Despite the shameless, racially-divisive attacks by the liberal media on giants such as Clarence Thomas, and their advocacy of a form of racial discrimination known as “affirmative action”, the conflation of the terms 'racist' and 'right-winger' by the liberal establishment is such an effective strategy that nowadays, every anti-government extremist and anti-Waco wacko automatically becomes a “white supremacist”. One slip of the tongue, and Jerry Falwell or Rush Limbaugh would also be so characterized. Fellow liberals like Ted Kennedy and Tom Daschle, in contrast, have little to fear. Neither did liberal Senator Bob Packwood, who fondled more female employees than even Bill Clinton—until, as Coulter points out, Packwood became dispensable after Clinton's victory. Suddenly Packwood mutated from “a jut-jawed iconoclast” into a “clueless Neanderthal” and was hounded out of office by his former comrades in the media.
Ann Coulter's buzz saw next takes on the media's abysmal handling of the 2000 Bush election. She blames premature predictions of Gore's victory by TV news networks for creating the election crisis and describes how the media used Fox's 2 AM announcement of Bush's victory as a nucleus of condensation and snowballed it into an avalanche of lies. Horrified by the defeat of their icon Al Gore, and determined to prove their total lack of bias in the election, the news media continued to sift frantically through the ballots themselves for an entire year, looking for lost Gore chads. Coulter rightfully blasts CNN and Dan Rather for their Democratically biased reporting of the recount; but she ignores the Republican bias of Florida Secretary of State Katherine Harris, who revealed her lack of objectivity in the jubilant enthusiasm with which she announced the Bush victory.
Unfortunately, liberals have not been able to repeat their early success with the 'N' word, but their liberal (so to speak) use of sharp cattle prods like 'racist', 'fascist', 'homophobe', 'ugly' (à la Linda Tripp), and `bigot' to herd the masses into acquiescence with intimidation instead of participating in an honest exchange of ideas has become the trademark of the “blabocracy”. But their favorite one is “stupid”. All Republican presidents since Calvin Coolidge, says Ann Coulter, have been characterized as “dumb.”
Coulter periodically takes little jabs at Katie Couric of NBC's Today show throughout the book, dropping a bombshell on page 181 where she calls her “the affable Eva Braun of morning TV.” Perhaps this was the reason when Coulter appeared on the show to promote her book, the interview nearly ended in a catfight.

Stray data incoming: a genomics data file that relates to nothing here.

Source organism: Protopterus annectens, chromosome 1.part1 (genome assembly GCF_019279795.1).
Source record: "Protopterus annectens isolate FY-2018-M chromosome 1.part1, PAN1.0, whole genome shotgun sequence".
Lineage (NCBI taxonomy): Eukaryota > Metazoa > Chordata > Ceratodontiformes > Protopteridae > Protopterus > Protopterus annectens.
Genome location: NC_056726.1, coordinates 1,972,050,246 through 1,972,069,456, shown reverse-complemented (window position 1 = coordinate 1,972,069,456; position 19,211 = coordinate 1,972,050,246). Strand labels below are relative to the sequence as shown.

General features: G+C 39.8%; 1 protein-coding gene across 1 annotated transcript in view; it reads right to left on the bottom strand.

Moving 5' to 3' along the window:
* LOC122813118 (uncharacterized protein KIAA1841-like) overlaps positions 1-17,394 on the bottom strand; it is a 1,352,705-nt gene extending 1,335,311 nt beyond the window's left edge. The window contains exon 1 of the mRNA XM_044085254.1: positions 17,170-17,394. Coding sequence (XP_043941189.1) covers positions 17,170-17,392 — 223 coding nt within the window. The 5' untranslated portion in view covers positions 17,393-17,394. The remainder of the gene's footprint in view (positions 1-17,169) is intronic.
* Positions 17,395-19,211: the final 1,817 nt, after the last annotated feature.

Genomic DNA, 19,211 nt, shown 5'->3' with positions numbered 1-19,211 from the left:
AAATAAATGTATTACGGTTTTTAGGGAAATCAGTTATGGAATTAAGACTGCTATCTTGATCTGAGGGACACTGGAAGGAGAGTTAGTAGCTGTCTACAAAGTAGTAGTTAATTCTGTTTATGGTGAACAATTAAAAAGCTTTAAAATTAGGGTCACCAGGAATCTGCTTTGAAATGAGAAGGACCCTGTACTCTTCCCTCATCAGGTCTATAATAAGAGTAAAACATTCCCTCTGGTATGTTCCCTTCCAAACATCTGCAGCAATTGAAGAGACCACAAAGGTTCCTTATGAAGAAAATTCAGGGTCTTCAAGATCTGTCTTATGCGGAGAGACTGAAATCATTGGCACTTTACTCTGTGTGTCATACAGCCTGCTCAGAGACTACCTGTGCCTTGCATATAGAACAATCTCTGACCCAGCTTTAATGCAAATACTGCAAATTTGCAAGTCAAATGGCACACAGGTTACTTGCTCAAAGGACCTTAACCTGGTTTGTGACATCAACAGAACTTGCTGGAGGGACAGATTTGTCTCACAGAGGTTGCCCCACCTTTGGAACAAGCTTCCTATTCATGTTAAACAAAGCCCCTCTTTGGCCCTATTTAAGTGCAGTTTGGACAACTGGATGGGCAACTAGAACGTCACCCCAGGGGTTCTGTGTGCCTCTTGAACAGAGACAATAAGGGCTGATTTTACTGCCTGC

But in contrast to the relatively mild jabs against the beloved but hopelessly biased morning show host, pink spray splatters everywhere when Coulter takes on Maureen Dowd of the New York Times and her incessant sniping about George W. Bush's IQ, and Robert McNamara, whom Coulter calls the engineer of America's defeat in Vietnam. She compares the media's continual proclamations of impending doom caused by the “religious right” and its periodic claims of victory over it to the endless, phony war in Orwell's 1984.
The book is not perfect. She misspells al-Qaeda. Her logic is sometimes shaky; and she offers little in the way of analysis of why liberals are the way they are, or why her conservative viewpoint is better. There is a reason why liberals make personal attacks instead of discussing issues -- it's related to the reason they became liberals in the first place. Ann Coulter doesn't discuss this. Her chainsaw also missed the obnoxious and Chamberlainist “blame America first” and “Quagmire!” crowd that sprung up after 9/11. But for the most part her instinct for the jugular never misses. Ann “No Prisoners” Coulter has the cojones to say out loud what conservatives are thinking about the liberal bias in the media but are too polite to say in mixed company. Conservatives can take solace in the fact that liberals' rhetoric becomes more strident the further they are from the mainstream, when they sense the need to talk louder because no one is listening. Hopefully conservatives won't make the same mistake.
June 30, 2002